Tennessee Governor Phil Bredesen and Economic and Community Development Commissioner Matt Kisber today announced Michael Cohen, president of the nationally recognized education reform organization Achieve, will keynote the Commissioner’s Luncheon on September 16, 2010 during the 57th annual Governor’s Conference on Economic and Community Development in Nashville, Tenn.
Posts Tagged ‘Phil Bredesen’
Hey there, Tennessee: Be proud! Although our budget wrangling was full of shenanigans, at least we didn’t gut Pre-K, which, despite what others say, is incredibly important for education in Tennessee. Not so in other states.
“Two painful things” are expected to emerge out of the first set of test results for Tennessee’s K-12 students under tougher education standards, Gov. Phil Bredesen warns.
Tennessee Gov. Phil Bredesen warned Tuesday that tougher education standards will cause student test scores to drop initially — and could cause some push back.
A higher education system struggling to cope with budget cuts. A $500 million school reform effort the rest of the nation is watching. A prekindergarten program in routine danger of ending. Tennessee’s next governor will inherit those critical education issues, which will affect families for years. The state took some aggressive steps to catch up with the rest of the country under Gov. Phil Bredesen, who leaves office in January. It will be up to one of four men vying for his seat to determine Tennessee’s educational path.
Governor Phil Bredesen, Education Commissioner Tim Webb and former U.S. Senate Majority Leader Bill Frist this week launched the First to the Top Coalition, a statewide alliance of more than 30 business, community and education groups joining together to support public education reform in Tennessee.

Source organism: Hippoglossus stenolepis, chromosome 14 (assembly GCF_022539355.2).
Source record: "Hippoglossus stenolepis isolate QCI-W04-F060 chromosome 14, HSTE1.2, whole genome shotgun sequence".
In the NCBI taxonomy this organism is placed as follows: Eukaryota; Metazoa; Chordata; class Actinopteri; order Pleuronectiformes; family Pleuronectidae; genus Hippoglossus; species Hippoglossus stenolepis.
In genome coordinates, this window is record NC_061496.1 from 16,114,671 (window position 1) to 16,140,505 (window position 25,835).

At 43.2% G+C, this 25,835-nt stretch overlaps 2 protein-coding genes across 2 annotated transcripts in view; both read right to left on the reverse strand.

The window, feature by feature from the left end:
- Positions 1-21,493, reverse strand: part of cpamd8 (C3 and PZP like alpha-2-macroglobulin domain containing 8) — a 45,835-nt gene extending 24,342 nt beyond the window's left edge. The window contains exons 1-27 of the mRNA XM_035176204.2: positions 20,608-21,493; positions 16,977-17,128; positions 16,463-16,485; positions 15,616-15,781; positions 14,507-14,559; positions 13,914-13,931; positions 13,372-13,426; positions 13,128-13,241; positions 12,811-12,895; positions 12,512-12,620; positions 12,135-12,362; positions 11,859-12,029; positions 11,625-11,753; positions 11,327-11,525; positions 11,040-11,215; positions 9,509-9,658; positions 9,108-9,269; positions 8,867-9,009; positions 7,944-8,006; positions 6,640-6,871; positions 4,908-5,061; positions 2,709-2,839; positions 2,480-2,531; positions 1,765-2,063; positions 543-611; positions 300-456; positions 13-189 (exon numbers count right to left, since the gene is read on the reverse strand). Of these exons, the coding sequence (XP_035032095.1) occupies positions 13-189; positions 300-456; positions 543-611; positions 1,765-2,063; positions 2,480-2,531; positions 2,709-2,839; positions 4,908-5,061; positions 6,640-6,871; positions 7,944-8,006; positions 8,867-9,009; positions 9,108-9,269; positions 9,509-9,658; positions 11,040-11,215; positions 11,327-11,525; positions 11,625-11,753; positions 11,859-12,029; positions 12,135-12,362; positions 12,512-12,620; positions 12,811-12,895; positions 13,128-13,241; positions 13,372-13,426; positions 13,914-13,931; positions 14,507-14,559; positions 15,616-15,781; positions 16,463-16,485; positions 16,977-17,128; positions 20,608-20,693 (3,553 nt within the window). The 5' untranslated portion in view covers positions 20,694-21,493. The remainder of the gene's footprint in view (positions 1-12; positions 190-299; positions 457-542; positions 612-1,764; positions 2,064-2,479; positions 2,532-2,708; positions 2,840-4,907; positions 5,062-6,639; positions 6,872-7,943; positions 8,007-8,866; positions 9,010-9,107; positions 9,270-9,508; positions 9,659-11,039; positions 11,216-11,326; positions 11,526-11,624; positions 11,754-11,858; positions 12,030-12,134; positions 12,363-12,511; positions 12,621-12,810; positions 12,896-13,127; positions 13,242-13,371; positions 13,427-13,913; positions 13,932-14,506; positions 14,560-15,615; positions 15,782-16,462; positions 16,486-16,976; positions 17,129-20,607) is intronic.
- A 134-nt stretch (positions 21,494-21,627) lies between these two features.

A new statewide campaign is underway to help parents, students and community members understand the higher standards to which students in Tennessee will now be held.
For too long, Tennessee student performance has been measured by standards set too low. Beginning in September, a higher standard putting the state on par with national student achievement levels will go into effect. It is important that the public fully understand the what and the why of this change. To help, Gov. Phil Bredesen, along with former U.S. Senate Majority Leader Dr. Bill Frist and other top education officials, will launch a statewide public awareness campaign this week. Meeting these higher education standards is key to Tennessee’s economic future, and they should be embraced by everyone.
A public relations blitz begins this week as the state’s top official tries to explain why standardized test scores are going to go down – way down. To explain why, Governor Phil Bredesen and former U.S. Senate Majority Leader Bill Frist are holding a series of events around the state this week. They say making students meet tougher standards should ultimately help prepare them for college.
Chattanooga Times Free Press: State Launches Public-Awareness Campaign on Tougher Academic StandardsMonday, July 19th, 2010
Gov. Phil Bredesen and Education Commissioner Tim Webb will help launch a new statewide public-awareness campaign led by former U.S. Senate Majority Leader Bill Frist and the new First to the Top Coalition, an alliance of more than 30 business, community and education organizations.